Now that you’re familiar with some popular camera types, let’s go over the most important features of digital cameras. We’re not going to get technical here. Instead, I’m just going to point out what those features you see in product descriptions represent.
1. Manual Controls
When you use a camera out of the box, you’re shooting videos and images in automatic mode – which automatically sets the ISO, shutter speed and lens aperture. But if you want to take your photography to the next level, you need to start playing with the manual mode. This will allow you to have full control over the image. DSLR and mirrorless cameras usually have manual mode, while point-and-shoot don’t. If you plan to get serious about photography, you’re going to need that manual mode sooner or later. So choose your camera wisely!
2. Camera Lens
Lens are composed of two parts. The first part is the angle of view, or also known as the focal length. The Bigger angle of view allows you to capture more objects in the frame. It’s simple as that! The second one is called aperture, and it’s responsible for handling how much light the lens lets in. Lens play an important role in image quality.
3. Camera Sensors
Camera sensors are also directly related to image quality. The bigger the sensor is, the better image quality the camera will produce. But on the downside, cameras with bigger sensors are more expensive.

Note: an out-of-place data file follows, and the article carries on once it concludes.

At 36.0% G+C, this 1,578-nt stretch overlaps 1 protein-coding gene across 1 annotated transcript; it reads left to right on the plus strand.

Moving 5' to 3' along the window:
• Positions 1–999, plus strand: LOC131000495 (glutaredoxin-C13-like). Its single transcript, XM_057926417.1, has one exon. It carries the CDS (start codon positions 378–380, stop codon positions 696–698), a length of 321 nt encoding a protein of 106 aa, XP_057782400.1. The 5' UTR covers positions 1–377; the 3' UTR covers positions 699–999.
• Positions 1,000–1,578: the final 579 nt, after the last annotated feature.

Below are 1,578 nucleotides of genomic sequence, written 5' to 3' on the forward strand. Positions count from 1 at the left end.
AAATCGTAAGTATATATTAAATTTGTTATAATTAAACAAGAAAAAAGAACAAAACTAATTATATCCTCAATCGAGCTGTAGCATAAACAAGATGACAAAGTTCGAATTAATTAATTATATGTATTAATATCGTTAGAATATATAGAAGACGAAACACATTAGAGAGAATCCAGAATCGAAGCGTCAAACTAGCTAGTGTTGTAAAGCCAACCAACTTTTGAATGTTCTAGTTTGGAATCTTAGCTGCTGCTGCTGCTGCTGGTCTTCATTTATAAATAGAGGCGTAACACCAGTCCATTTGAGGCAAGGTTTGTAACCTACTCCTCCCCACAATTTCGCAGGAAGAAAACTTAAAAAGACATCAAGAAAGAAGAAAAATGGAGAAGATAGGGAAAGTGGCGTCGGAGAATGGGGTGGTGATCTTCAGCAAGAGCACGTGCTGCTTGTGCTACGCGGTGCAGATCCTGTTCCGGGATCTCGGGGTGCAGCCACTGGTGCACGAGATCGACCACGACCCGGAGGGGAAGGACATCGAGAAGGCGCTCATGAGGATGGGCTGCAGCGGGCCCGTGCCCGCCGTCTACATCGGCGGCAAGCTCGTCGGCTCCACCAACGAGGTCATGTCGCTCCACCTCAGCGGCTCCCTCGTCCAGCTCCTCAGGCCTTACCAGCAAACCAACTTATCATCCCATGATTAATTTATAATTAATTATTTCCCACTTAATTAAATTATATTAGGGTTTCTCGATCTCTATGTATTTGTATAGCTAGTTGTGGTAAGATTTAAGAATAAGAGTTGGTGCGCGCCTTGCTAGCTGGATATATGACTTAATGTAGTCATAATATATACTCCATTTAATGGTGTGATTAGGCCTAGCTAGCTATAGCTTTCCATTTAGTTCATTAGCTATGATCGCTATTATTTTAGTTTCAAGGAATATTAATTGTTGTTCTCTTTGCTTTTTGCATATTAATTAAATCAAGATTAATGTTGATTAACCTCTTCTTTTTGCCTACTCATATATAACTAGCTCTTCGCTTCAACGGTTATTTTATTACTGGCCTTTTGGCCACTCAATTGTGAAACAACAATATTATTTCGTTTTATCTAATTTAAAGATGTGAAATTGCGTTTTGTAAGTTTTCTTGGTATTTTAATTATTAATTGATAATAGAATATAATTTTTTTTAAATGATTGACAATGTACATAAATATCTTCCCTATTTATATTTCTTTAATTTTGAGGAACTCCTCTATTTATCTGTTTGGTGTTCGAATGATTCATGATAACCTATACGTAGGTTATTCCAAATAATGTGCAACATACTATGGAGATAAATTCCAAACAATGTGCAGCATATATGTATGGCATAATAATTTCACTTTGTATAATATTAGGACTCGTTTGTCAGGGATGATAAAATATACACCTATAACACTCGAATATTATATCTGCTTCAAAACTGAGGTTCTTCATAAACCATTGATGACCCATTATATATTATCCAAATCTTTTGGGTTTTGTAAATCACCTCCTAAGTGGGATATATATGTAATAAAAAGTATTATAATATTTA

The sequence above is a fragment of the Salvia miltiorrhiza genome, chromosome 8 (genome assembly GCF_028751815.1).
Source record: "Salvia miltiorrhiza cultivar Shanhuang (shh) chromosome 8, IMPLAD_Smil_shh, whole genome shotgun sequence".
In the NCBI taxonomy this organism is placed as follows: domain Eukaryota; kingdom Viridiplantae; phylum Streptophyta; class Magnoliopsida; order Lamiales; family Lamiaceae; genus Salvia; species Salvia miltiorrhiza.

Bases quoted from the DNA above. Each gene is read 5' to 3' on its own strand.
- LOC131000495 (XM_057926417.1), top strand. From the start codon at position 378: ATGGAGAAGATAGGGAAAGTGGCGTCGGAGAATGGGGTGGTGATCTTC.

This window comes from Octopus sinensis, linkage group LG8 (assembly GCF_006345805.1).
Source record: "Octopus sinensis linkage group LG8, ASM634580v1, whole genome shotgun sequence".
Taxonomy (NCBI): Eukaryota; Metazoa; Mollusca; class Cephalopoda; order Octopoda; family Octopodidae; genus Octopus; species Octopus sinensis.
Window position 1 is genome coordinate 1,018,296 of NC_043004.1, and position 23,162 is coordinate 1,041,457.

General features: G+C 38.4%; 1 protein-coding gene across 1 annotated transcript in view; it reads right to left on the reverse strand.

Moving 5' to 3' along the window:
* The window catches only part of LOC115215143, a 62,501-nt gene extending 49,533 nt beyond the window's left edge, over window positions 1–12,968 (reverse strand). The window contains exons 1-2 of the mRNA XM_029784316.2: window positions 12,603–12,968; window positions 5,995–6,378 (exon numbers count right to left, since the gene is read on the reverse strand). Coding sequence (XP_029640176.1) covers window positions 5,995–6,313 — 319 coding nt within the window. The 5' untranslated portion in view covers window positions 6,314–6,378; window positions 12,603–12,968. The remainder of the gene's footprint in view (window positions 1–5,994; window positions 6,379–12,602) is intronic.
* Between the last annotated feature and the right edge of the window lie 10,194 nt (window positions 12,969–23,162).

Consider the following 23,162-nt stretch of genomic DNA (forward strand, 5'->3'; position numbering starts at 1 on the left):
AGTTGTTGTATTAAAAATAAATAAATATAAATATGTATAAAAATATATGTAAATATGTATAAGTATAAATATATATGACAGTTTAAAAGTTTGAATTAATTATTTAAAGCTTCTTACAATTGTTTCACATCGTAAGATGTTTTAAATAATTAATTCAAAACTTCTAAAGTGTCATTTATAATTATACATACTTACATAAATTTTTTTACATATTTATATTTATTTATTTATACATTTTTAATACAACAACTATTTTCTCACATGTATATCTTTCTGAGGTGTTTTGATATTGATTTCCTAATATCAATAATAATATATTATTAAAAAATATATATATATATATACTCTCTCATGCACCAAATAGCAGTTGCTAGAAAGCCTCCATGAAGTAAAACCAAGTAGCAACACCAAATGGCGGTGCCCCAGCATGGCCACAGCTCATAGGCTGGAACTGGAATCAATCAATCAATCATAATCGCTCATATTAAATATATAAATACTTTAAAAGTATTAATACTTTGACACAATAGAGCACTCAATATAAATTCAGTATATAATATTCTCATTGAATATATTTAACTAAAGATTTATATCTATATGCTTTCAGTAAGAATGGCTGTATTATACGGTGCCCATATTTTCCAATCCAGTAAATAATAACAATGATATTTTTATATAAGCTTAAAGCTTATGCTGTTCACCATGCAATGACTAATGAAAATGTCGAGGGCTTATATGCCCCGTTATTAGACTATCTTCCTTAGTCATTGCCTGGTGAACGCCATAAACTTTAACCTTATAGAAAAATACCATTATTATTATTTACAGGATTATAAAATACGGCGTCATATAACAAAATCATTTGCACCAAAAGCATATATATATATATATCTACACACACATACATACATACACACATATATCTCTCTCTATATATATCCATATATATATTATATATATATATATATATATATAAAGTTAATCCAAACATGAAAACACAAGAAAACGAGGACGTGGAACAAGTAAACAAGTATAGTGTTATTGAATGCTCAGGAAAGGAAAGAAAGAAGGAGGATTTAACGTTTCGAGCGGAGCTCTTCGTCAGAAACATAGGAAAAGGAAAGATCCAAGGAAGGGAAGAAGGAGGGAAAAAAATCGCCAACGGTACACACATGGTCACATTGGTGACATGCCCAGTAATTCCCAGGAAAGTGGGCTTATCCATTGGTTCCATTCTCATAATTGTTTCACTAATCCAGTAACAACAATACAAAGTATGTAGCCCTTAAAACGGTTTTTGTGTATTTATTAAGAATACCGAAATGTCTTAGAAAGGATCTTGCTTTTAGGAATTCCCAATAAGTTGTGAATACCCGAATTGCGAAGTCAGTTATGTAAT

4. ISO Sensitivity
This one is closely related to using the camera for shooting in low-light conditions. ISO handles how sensitive the camera sensor is to light. That’s why cameras with higher ISO rating will perform better in low-light environments.
Camera’s autofocus system is important as well. It helps you to draw viewer’s attention to special parts of the video or the image.
6. Battery Life
If you’re always on the go, it’s important that your camera holds the battery. This especially matters for people who travel a lot.
7. Camera Resolution
The resolution of a camera is measured in megapixels (MP) – where 1 MP equals 1 million pixels. There is a big myth about megapixels which started way back. Without getting into it, I’d like to point out that you don’t need a camera with a million megapixels to create images with great quality. So don’t get distracted by how many MP one camera has! Remember what I said about sensors and lens earlier.
8. Video Recording Quality
This is something you should really keep an eye on. Every decent camera supports, at least, 720p video. Nowadays, 1080p video is the standard, and 4K is the future (or maybe the near future will be more appropriate). It mainly depends on your own preference and audience, but be sure to check the video recording quality before you decide on a camera.
Digital Camera Buying Guide: Prices in 2016
Now that we have everything else covered up, it’s time to talk numbers. I’ll give you a rough estimate of what you can expect to spend on a digital camera – depending on its type. Here are some figures:
- Point-and-Shoot cameras: from $90 to $900
- Mirrorless cameras: from $350 to $3500
- DSLR cameras: from $450 to $8000
This article is written by Stefan Ivanovski. He is a technology writer and WordPress developer. He is a graduate, with degree in Business Informatics (BI). Stefan enjoys writing about technology, online marketing and SEO, big supporter of open-source, and GNU Linux enthusiast. You can find him at Valoso, a freelance video service.